Rocha leads Reno Tahoe; Daly lurks nearby

By Associated PressAugust 4, 2012, 2:53 am

RENO, Nev. – Alexandre Rocha says one of the reasons he has never won on the PGA Tour is that he often gets off to slow starts.

That wasn't a problem Friday when the 34-year-old Brazilian opened birdie-birdie-birdie-eagle on the way to the top of the second-round leaderboard in the Reno-Tahoe Open.

''I was fortunate to get off to the hottest start I think I've ever had in my professional career,'' said Rocha, who finished the day with seven birdies, three bogeys and the eagle.

He had a two-day total of 24 points in the modified Stableford scoring system that rewards aggressive play with eight points for double eagle, five for eagle, two for birdie, zero for par, minus-one for bogey and minus-three for double bogey or worse.

J.J. Henry had his second eagle of the tourney, and John Mallingerhad six birdies Friday to move into a tie for second at 22.

First-round leader Andres Romero of Argentina and Arjun Atwal ofIndia had 21 points, and 2010 Reno-Tahoe winner Matt Bettencourt followed with 20. John Daly was seventh with 19. He birdied six of his last 10 holes.

Rocha has won nine times around the world since 2000, when he was an All-America selection at Mississippi State and recalls once opening a round with 12 consecutive 3s.

''But never as a professional either in Europe or on the PGA Tour have I started with 5 under through four holes,'' he said. ''It always helps to create momentum, which is something I've been missing all year long.''

Starting on the back nine on the 7,472-yard Montreux Golf & Country Club layout, Rocha made a pair of 10-foot birdie putts and added a third when he hit his approach to 4 feet on the 429-yard, par-4 12th.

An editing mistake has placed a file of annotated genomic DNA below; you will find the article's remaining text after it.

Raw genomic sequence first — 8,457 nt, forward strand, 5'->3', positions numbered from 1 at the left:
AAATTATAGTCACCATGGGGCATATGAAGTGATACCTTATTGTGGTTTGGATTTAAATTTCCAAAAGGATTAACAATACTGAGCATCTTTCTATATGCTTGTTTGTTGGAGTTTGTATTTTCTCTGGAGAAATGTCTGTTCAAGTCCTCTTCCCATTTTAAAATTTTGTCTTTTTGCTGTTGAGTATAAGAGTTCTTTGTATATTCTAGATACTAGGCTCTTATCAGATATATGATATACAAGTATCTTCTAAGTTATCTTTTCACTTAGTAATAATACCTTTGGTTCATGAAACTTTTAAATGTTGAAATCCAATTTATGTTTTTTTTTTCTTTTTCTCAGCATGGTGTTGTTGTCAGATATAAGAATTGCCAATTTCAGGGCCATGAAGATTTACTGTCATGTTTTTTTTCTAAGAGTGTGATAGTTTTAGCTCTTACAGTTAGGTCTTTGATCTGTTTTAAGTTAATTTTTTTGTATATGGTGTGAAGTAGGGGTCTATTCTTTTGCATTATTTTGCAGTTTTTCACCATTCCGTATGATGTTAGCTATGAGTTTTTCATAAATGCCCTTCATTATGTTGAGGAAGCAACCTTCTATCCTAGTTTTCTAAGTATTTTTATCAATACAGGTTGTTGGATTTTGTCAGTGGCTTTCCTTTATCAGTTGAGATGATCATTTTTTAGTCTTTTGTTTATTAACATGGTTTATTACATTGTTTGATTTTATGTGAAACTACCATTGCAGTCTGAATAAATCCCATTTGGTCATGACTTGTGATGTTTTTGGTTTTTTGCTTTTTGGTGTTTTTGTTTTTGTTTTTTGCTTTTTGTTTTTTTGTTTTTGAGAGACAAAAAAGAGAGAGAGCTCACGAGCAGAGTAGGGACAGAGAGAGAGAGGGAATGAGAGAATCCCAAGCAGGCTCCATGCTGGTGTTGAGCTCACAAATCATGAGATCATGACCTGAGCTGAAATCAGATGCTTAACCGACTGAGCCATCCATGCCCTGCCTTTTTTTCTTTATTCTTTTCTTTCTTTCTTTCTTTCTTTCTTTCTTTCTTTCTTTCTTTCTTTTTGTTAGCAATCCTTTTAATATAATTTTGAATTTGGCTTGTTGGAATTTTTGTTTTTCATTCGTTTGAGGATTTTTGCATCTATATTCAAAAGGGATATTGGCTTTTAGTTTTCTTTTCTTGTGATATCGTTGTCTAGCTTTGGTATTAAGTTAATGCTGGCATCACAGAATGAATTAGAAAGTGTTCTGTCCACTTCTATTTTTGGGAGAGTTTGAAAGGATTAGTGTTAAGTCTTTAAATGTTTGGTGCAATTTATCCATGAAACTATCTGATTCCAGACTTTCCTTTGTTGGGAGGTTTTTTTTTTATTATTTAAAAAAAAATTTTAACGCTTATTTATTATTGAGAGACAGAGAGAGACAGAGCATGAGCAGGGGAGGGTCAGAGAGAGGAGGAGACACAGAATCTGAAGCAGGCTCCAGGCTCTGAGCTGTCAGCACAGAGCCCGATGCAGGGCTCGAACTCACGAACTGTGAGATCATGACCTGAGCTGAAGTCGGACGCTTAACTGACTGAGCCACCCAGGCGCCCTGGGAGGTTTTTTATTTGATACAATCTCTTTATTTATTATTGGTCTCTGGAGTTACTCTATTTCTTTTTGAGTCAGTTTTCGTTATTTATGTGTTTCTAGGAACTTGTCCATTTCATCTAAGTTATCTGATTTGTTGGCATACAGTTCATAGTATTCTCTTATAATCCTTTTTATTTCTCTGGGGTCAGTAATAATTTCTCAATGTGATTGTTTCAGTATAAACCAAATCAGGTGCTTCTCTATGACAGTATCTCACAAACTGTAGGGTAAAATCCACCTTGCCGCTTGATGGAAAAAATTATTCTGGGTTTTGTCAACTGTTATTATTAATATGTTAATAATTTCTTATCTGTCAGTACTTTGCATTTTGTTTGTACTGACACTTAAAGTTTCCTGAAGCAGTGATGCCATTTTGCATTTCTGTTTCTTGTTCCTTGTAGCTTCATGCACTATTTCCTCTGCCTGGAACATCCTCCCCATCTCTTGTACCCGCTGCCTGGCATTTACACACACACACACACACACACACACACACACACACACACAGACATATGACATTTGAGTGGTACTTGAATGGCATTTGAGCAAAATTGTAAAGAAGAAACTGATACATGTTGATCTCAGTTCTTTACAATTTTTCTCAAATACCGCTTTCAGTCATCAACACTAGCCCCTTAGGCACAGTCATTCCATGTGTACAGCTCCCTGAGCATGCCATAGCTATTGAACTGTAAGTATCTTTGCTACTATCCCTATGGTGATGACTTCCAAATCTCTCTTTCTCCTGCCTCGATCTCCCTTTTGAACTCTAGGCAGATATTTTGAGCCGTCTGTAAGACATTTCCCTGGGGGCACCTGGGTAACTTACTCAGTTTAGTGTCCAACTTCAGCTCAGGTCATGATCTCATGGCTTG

After holing an 11-foot eagle putt on the 518-yard 13th, he bogeyed two of the next three holes, but rallied and settled for his final birdie on the 636-yard, par-5 eighth when he missed another eagle attempt from 14 feet.

Mallinger, who has four finishes in the top 25 this year but also is seeking his first PGA Tour win, is among those in the field who had never before played in the Stableford format last used on tour at the 2006 International in Colorado.

''I'm actually having a tough time keeping up with the points,'' Mallinger said. ''I'm just trying to get used to it ... getting the score out of my mind and just playing golf.''

''But I like it,'' he added quickly, noting that he jumped from 38th place to fifth when he eagled his penultimate hole in the opening round. ''It should be an exciting finish.''

Daly, the winner of the 1991 PGA Championship and 1995 British Open, hasn't won on tour since the 2004 Buick Invitational. He had two bogeys and a double bogey but reeled off three straight birdies making the turn and closed with two more - the last a 2-footer after nearly holing out his approach for an eagle on the par-4 ninth.

''For me, this is a great format,'' said Daly, who has made the cut only once in five previous tries at Reno but now has made eight cuts in 10 events this year, his best a tie for 12th last month in the Greenbrier Classic.

''You can get real aggressive. There's a lot of birdie holes out there. The fairways are generous,'' the long-ball hitter said.

Padraig Harrington, who was tied for 23rd in a group with David Duval with 14 points, said he's had trouble with ''a lot of calculations'' on the mountain course where the ball travels farther on the edge of the Sierra Nevada than it does at sea level.